German Shepherd looking alert outside
German Shepherd isolated on white

German Shepherd

The handsome German Shepherd dog breed is admired the world over. Highly intelligent dogs, obedient and loyal. German Shepherds are working dogs that can be trained to many tasks. They are prized in police work and military operations, in search and rescue missions, as guide dogs to the blind, and for guarding and herding livestock. In spite of their intimidating reputation, a well-raised German Shepherd can also be a gentle, affectionate family companion and the ideal personal protection dog.

Physical Characteristics of the German Shepherd

The average adult male stands 24" to 26" tall and weighs 77 to 85 pounds, with females slightly smaller. The German Shepherd is a well-muscled dog, solid without being bulky, agile and powerful.

The body is longer than tall, with a deep chest, long neck, and relatively short loins. The back slopes from the long shoulder blades to the withers, with a bushy, slightly curved tail that hangs to the hocks. The head is clean and wedge-shaped, with a moderately arched forehead and long muzzle. The ears are medium-size, carried erect, and taper to a moderate point.

Coat colours are usually black with brown or sable, or all black. Blue, liver, and white are not acceptable for show. The all- white German Shepherd is beginning to be recognised as a separate breed.

Behaviour and Temperament

The breed has earned a reputation as vicious dogs who are likely to bite. German Shepherds need to be extensively socialised from puppyhood, and consistent obedience training should begin early to keep their characteristically dominant personalities under control.

A German Shepherd who is poorly socialised may become overly timid and aggressive toward strangers, and may even be a threat to his owner and family. German Shepherds do not respond well to harsh or coercive training. This dog needs a capable owner who can assert gentle authority over his dog and handle him calmly and patiently.

A working dog breed, German Shepherds love strenuous exercise and enjoy a challenge. They are happiest when they have something constructive to do. They'll enjoy playing frisbee with you, or running alongside as you jog or bicycle. The German Shepherd also excels in obedience and agility trials.

Health Conditions

Like many larger dog breeds, German Shepherds have a genetic tendency toward hip and elbow dysplasia. Ask the breeder if the parents are certified OFA Good or better to avoid buying a puppy who is likely to develop dysplasias.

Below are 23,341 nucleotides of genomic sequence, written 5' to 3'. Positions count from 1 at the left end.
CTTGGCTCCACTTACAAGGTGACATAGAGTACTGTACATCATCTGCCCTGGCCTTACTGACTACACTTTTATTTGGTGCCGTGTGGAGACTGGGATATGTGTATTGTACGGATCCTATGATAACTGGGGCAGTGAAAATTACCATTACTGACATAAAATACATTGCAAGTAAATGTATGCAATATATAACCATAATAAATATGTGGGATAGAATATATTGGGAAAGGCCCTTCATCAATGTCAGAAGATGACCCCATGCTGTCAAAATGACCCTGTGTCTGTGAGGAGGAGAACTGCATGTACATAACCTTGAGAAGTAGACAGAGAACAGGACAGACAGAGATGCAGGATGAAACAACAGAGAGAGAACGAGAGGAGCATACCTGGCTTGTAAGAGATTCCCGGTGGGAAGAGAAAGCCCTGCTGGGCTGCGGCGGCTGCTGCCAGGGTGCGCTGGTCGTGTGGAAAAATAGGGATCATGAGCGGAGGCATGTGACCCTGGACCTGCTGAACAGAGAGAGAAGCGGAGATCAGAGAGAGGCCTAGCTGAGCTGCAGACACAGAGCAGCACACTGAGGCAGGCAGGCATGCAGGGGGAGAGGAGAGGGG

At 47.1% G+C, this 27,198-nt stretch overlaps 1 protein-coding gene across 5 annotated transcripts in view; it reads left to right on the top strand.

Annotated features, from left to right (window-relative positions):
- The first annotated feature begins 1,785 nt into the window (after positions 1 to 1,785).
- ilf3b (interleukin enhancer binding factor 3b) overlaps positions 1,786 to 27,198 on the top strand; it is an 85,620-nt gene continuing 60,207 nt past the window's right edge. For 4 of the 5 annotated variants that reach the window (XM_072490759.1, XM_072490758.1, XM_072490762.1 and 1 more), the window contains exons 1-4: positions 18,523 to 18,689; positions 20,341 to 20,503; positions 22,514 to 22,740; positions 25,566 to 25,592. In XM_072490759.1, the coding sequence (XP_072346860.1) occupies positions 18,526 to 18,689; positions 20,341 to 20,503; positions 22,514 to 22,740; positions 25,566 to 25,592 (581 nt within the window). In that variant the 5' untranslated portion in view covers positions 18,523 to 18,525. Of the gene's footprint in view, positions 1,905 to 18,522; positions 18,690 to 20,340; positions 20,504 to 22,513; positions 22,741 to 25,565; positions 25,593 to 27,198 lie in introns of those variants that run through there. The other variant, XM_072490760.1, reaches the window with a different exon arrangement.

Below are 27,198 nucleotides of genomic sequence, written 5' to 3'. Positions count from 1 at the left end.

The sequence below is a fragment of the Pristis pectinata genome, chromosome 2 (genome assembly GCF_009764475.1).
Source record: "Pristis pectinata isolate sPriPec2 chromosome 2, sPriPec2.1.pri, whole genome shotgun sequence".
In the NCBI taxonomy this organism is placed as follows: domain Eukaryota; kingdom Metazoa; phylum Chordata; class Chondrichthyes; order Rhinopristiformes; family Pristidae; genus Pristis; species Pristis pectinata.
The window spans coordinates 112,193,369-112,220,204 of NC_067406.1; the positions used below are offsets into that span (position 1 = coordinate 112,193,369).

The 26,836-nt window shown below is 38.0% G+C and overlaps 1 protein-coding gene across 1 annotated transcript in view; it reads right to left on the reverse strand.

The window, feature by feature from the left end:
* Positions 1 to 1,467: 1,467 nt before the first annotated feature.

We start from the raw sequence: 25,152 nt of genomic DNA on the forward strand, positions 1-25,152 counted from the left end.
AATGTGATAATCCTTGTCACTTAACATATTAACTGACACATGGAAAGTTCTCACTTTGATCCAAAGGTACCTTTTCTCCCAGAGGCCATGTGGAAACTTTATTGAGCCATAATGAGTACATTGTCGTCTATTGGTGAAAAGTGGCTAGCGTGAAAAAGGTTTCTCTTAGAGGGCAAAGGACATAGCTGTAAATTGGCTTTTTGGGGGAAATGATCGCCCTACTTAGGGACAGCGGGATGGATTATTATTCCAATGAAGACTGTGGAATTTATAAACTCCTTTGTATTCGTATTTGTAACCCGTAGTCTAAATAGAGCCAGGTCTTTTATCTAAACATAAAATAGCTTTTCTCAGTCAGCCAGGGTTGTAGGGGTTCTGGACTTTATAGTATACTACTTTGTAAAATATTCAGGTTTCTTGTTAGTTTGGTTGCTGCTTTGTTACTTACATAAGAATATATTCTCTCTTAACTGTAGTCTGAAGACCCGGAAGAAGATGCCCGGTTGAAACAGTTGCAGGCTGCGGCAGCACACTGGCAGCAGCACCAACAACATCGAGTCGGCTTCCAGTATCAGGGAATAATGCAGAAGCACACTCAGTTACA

German Shepherds are also prone to digestive problems including bloat and torsion, which can be fatal. Blood disorders, epilepsy, chronic eczema and keratitis are other health concerns. Buy your German Shepherd from a reputable breeder who takes care to avoid producing dogs with inheritable genetic conditions.

Is the German Shepherd Right for my Family?

German Shepherds do best with an owner or family who can provide their dog companion with plenty of opportunities for strenuous exercise and mental stimulation, and will commit to the time, training, and love that this exceptional breed requires to be content. A well-raised and stable German Shepherd generally gets along well with children and other pets in the family, although the breed is not recommended for families with very young children. German Shepherds love to play roughly and may unintentionally harm a small child.

This large breed will do best with a large home and yard to run and play in. They are not overly active indoors, and may do fine in a smaller home or apartment if they have plenty of opportunities for exercise. German Shepherds like to see the world, and love to be taken on excursions away from home. Participating in dog competitions or taking your German Shepherd on a long, brisk, daily walk will satisfy his desires to get out and about.

German Shepherds who are destined to be personal protections dogs or guard dogs should be professionally trained, with the owner participating in the training so he will know how to handle his dog effectively. Although German Shepherds are often trained as attack dogs by the police and military, no average citizen should own such a dog.


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